Georgia sheriff charged in shooting of real estate agent

In this 2005 file photo, Newly sworn-in Clayton County Sheriff Victor Hill, foreground, stands with arms folded after speaking to his deputies in Jonesboro, Ga. Hill, who was acquitted three years ago in a major public corruption case is now accused of shooting a woman, Sunday, May 3, 2015, in a subdivision near the suburb of Lawrenceville, Ga. he shooting was "reported as accidental," police said late Sunday in a statement, which did not elaborate on who characterized it that way. (Zach Porter/Clayton Daily News, File via AP)

"Zach Porter"

LAWRENCEVILLE, Ga. (AP) — A Georgia sheriff has been charged with reckless conduct in the shooting of a real estate agent as prosecutors look into his statement that he was conducting police training exercises at the time.

Clayton County Sheriff Victor Hill was charged Wednesday in the shooting, which critically wounded real estate agent Gwenevere McCord, 43, Gwinnett County Sheriff's spokeswoman Shannon Volkodav said. He was released on a $2,950 bond Wednesday night. The charge is a misdemeanor.

Authorities have said the two were alone in a model home roughly 50 miles northeast of where Hill's office is located when the shooting happened Sunday.

Gwinnett County District Attorney Danny Porter said he has fundamental questions about Hill's account, which was that he was conducting training exercises inside the home when he accidentally shot McCord. The location of the house is well outside Hill's jurisdiction.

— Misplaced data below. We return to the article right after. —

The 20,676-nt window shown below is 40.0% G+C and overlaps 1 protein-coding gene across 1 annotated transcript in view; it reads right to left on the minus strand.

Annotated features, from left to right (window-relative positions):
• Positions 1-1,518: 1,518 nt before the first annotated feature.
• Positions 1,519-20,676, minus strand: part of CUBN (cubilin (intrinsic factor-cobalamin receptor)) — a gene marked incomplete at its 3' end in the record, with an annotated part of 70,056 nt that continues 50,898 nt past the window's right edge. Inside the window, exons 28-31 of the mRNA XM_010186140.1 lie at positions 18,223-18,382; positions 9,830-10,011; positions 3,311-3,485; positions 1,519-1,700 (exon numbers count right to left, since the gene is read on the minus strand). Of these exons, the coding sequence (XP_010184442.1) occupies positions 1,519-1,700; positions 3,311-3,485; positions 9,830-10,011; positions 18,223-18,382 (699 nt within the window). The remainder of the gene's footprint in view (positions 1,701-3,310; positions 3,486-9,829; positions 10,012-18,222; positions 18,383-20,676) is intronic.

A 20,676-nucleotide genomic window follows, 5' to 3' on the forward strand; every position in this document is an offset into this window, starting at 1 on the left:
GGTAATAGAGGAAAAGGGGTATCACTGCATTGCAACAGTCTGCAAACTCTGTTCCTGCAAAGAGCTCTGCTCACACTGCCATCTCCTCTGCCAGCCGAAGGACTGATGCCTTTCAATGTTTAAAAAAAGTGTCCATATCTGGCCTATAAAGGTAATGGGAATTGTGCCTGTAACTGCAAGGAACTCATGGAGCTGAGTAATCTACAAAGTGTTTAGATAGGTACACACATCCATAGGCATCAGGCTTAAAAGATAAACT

McCord, who was shot in the abdomen, was physically unable to tell investigators what happened and Hill refused to do so, Porter said Wednesday. McCord and Hill were alone in the house at the time and Hill left the scene without giving an official statement, investigators have said.

"The statement on the 911 tape was that they were doing police training exercises," Porter said, but the placement of some items at the scene "sort of make you think about that."

Police have not released the 911 call, and Porter said he couldn't go into specifics about the evidence found at the scene.

Porter said he was told by Hill's lawyer that the sheriff would not be speaking with investigators.

"It would certainly assist the investigation if we had his side of the facts, but that's his choice to make," Porter said. "I can't force him to."

Lawyer Drew Findling, who has represented Hill previously, didn't return a phone message from The Associated Press on Wednesday.

Hill did give his cellphone to investigators at the scene and also turned over the clothing he was wearing and both guns he had at the time, Porter said.

Hill's time as sheriff in the county south of Atlanta has been filled with controversy. On his first day a decade ago, he fired more than two dozen deputies. He also used a military tank on drug raids as part of a tough-on-crime message.

He was voted out of office in 2008, but won it back again in 2012 despite facing more than two dozen criminal charges in a corruption case. A jury later acquitted him of all 27 charges, including theft and giving false statements. That cleared the way for Hill to continue as sheriff.

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Associated Press writer Phillip Lucas in Atlanta contributed to this report.

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